A social housing provider is demanding the government provide full wrap-around support to everyone living in emergency accommodation.
Prime Minister Jacinda Ardern today indicated on Morning Report a commitment to ramping up support for those living in motels.
Demand for emergency accommodation has exploded in recent years with the government now spending nearly a million dollars a day to put people up.
There are about 8500 people living in motels and other temporary accommodation, some in conditions one of the government's own ministers has described as "inhumane".
Many tenants have complex mental health and addiction issues, and intimidation is rife in some places.
Ardern said the government already provided wrap-around services to some in emergency accommodation, and it was considering boosting this.
Monte Cecilia Housing Trust chief executive Bernie Smith said it was ridiculous not everyone could access the services.
"It's certainly a moral failure because we know if the government had the fortitude to make the change they would.
"It needs the government to commit to every family and every motel across the country having social work support."
Social Development Minister Carmel Sepuloni said support was provided according to need.
"We need to continually monitor whether or not we are getting to enough families and providing families with the support they need.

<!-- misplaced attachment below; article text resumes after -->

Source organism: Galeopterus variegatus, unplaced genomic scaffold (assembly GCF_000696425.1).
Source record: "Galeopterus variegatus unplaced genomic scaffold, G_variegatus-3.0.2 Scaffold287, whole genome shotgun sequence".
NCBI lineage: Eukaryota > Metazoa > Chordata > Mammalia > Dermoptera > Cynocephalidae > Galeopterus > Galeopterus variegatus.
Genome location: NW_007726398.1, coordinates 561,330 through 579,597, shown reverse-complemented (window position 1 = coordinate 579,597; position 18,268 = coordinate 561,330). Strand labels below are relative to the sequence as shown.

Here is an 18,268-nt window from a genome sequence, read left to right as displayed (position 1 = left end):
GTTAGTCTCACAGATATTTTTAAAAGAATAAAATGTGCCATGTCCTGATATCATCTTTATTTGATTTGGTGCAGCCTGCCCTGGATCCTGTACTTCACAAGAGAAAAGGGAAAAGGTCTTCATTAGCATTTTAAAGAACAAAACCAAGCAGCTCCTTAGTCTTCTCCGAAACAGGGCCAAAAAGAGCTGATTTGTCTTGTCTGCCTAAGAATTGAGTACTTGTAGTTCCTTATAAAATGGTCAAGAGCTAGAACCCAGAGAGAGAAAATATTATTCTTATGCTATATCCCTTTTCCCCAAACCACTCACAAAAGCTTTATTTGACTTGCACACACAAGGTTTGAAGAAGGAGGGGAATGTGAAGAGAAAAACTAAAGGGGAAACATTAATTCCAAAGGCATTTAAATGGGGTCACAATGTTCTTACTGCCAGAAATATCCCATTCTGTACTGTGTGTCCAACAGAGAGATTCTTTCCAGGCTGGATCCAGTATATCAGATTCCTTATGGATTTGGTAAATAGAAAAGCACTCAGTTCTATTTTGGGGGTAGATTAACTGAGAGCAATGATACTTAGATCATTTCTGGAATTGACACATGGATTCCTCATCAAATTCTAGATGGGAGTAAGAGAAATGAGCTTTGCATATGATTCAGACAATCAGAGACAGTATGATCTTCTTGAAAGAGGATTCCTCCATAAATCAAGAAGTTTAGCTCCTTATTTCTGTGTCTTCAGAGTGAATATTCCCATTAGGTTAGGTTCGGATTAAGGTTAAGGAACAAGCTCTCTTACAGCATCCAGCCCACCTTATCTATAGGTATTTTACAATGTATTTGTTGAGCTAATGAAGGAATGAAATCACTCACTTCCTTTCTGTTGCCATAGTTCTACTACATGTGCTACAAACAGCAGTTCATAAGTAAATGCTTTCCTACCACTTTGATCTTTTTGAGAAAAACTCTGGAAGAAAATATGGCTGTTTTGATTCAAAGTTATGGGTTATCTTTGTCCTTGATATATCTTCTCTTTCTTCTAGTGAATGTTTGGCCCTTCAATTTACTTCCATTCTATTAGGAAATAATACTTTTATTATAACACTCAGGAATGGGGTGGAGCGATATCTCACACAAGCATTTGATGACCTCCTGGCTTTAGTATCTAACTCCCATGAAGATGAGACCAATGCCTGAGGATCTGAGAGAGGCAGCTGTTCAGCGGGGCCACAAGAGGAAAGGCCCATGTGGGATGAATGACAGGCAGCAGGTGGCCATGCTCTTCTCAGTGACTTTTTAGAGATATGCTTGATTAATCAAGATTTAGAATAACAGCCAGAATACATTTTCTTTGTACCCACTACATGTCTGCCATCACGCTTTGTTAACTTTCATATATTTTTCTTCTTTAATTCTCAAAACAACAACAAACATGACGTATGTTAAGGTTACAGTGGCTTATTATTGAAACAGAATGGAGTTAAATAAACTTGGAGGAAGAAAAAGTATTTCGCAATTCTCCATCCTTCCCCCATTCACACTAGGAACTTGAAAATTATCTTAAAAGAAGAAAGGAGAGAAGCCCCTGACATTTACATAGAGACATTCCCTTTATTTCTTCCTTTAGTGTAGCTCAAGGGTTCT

"Some move into emergency accommodation and out relatively quickly, but there certainly are a number who do need wrap-around support."
Smith said people should not be forced to ask for help.
He said the government had four years to come up with a plan and he wanted action now.
"We're actually creating a generation of homeless children who are not only homeless and in poverty, but sadly ... are going to be in our mental health and penal institutions because we haven't looked after them today.
"And it's not good enough in New Zealand."
Smith said once families left emergency housing for transitional housing they got a good level of wrap-around care. He said the service should be expanded to include everyone right from first entering emergency accommodation.
Salvation Army national practice manager Jono Bell said work needed to be done to find out how many people were missing out on help they needed.
"Some people are getting the support but other aren't.
"Our question would be, what is that ratio? What are the numbers that aren't getting that support? And how do we ensure that we could ramp up services to ensure that we'll be able to provide that wraparound support."
The PSA union represents social services workers and its spokesperson Alastair Reith said social workers were already under the pump and the government would need to front cash to get wider support to those in emergency accommodation.
"If you talk to pretty much any social worker in New Zealand they'll say they have a lot to do and not enough time to do it.
"So it's definitely possible, but ... this workforce [is] already stretched [and] they'll need more resources and more funding to do it."
Reith said rather than lining the pockets of motel owners the government needed to finance and build more social housing.
Carmel Sepuloni said the government was committed to building 18,000 new social houses by 2024 to ease the pent up demand.